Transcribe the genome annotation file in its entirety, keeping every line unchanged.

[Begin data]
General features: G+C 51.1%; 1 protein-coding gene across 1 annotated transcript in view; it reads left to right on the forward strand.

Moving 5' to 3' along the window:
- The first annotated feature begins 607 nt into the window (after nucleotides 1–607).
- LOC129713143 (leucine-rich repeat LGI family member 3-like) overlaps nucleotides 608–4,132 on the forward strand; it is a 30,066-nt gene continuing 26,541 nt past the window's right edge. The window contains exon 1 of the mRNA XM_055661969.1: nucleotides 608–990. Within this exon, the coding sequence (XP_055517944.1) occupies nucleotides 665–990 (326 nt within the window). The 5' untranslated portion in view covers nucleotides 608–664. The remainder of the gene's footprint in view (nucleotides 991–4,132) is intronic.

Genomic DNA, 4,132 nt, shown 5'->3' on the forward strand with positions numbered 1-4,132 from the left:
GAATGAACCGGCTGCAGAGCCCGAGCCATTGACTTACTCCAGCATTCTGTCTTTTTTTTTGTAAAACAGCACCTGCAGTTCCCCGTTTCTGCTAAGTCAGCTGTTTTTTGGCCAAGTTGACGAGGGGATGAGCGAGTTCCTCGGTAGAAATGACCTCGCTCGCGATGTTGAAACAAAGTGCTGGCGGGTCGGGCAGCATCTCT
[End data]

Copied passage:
General features: G+C 51.1%; 1 protein-coding gene across 1 annotated transcript in view; it reads left to right on the forward strand.

Moving 5' to 3' along the window:
- The first annotated feature begins 607 nt into the window (after nucleotides 1–607).
- LOC129713143 (leucine-rich repeat LGI family member 3-like) overlaps nucleotides 608–4,132 on the forward strand; it is a 30,066-nt gene continuing 26,541 nt past the window's right edge. The window contains exon 1 of the mRNA XM_055661969.1: nucleotides 608–990. Within this exon, the coding sequence (XP_055517944.1) occupies nucleotides 665–990 (326 nt within the window). The 5' untranslated portion in view covers nucleotides 608–664. The remainder of the gene's footprint in view (nucleotides 991–4,132) is intronic.

Genomic DNA, 4,132 nt, shown 5'->3' on the forward strand with positions numbered 1-4,132 from the left:
GAATGAACCGGCTGCAGAGCCCGAGCCATTGACTTACTCCAGCATTCTGTCTTTTTTTTTGTAAAACAGCACCTGCAGTTCCCCGTTTCTGCTAAGTCAGCTGTTTTTTGGCCAAGTTGACGAGGGGATGAGCGAGTTCCTCGGTAGAAATGACCTCGCTCGCGATGTTGAAACAAAGTGCTGGCGGGTCGGGCAGCATCTCT